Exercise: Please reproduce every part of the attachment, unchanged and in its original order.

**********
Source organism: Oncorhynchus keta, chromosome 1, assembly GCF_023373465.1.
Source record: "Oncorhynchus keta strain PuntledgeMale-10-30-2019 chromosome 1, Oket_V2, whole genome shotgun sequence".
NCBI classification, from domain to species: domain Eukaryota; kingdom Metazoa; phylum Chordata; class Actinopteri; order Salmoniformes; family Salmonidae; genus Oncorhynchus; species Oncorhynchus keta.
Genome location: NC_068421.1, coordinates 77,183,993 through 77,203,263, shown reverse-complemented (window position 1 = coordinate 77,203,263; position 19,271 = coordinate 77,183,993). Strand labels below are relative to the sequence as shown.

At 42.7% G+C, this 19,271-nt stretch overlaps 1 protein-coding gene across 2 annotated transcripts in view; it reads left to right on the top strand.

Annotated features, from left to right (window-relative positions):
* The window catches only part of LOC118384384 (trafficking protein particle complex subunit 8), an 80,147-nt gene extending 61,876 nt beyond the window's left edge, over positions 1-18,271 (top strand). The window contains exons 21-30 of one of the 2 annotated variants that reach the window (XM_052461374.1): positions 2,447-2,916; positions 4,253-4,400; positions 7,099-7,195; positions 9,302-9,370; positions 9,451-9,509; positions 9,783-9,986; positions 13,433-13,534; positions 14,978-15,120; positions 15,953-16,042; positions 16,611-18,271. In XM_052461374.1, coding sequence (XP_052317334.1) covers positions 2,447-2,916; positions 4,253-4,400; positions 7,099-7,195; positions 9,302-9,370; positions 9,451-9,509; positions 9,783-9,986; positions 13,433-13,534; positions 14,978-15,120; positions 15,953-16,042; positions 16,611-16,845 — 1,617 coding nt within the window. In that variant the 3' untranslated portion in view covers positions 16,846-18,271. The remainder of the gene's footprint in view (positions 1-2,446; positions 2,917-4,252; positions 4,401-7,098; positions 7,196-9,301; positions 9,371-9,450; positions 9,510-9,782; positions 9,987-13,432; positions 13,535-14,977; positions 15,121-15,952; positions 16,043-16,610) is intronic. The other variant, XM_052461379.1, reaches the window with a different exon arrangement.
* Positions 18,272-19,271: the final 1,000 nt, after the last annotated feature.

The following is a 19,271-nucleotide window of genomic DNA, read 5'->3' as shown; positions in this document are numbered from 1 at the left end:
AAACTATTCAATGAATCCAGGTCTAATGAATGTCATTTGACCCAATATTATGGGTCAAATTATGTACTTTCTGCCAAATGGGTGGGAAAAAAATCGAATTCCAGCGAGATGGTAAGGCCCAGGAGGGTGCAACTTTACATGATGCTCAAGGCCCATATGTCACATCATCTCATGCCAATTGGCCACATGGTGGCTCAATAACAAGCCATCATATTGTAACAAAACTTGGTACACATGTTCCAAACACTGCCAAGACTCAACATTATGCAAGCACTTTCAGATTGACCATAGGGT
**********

Source organism: Oncorhynchus keta, chromosome 1, assembly GCF_023373465.1.
Source record: "Oncorhynchus keta strain PuntledgeMale-10-30-2019 chromosome 1, Oket_V2, whole genome shotgun sequence".
NCBI classification, from domain to species: domain Eukaryota; kingdom Metazoa; phylum Chordata; class Actinopteri; order Salmoniformes; family Salmonidae; genus Oncorhynchus; species Oncorhynchus keta.
Genome location: NC_068421.1, coordinates 77,183,993 through 77,203,263, shown reverse-complemented (window position 1 = coordinate 77,203,263; position 19,271 = coordinate 77,183,993). Strand labels below are relative to the sequence as shown.

At 42.7% G+C, this 19,271-nt stretch overlaps 1 protein-coding gene across 2 annotated transcripts in view; it reads left to right on the top strand.

Annotated features, from left to right (window-relative positions):
* The window catches only part of LOC118384384 (trafficking protein particle complex subunit 8), an 80,147-nt gene extending 61,876 nt beyond the window's left edge, over positions 1-18,271 (top strand). The window contains exons 21-30 of one of the 2 annotated variants that reach the window (XM_052461374.1): positions 2,447-2,916; positions 4,253-4,400; positions 7,099-7,195; positions 9,302-9,370; positions 9,451-9,509; positions 9,783-9,986; positions 13,433-13,534; positions 14,978-15,120; positions 15,953-16,042; positions 16,611-18,271. In XM_052461374.1, coding sequence (XP_052317334.1) covers positions 2,447-2,916; positions 4,253-4,400; positions 7,099-7,195; positions 9,302-9,370; positions 9,451-9,509; positions 9,783-9,986; positions 13,433-13,534; positions 14,978-15,120; positions 15,953-16,042; positions 16,611-16,845 — 1,617 coding nt within the window. In that variant the 3' untranslated portion in view covers positions 16,846-18,271. The remainder of the gene's footprint in view (positions 1-2,446; positions 2,917-4,252; positions 4,401-7,098; positions 7,196-9,301; positions 9,371-9,450; positions 9,510-9,782; positions 9,987-13,432; positions 13,535-14,977; positions 15,121-15,952; positions 16,043-16,610) is intronic. The other variant, XM_052461379.1, reaches the window with a different exon arrangement.
* Positions 18,272-19,271: the final 1,000 nt, after the last annotated feature.

The following is a 19,271-nucleotide window of genomic DNA, read 5'->3' as shown; positions in this document are numbered from 1 at the left end:
AAACTATTCAATGAATCCAGGTCTAATGAATGTCATTTGACCCAATATTATGGGTCAAATTATGTACTTTCTGCCAAATGGGTGGGAAAAAAATCGAATTCCAGCGAGATGGTAAGGCCCAGGAGGGTGCAACTTTACATGATGCTCAAGGCCCATATGTCACATCATCTCATGCCAATTGGCCACATGGTGGCTCAATAACAAGCCATCATATTGTAACAAAACTTGGTACACATGTTCCAAACACTGCCAAGACTCAACATTATGCAAGCACTTTCAGATTGACCATAGGGT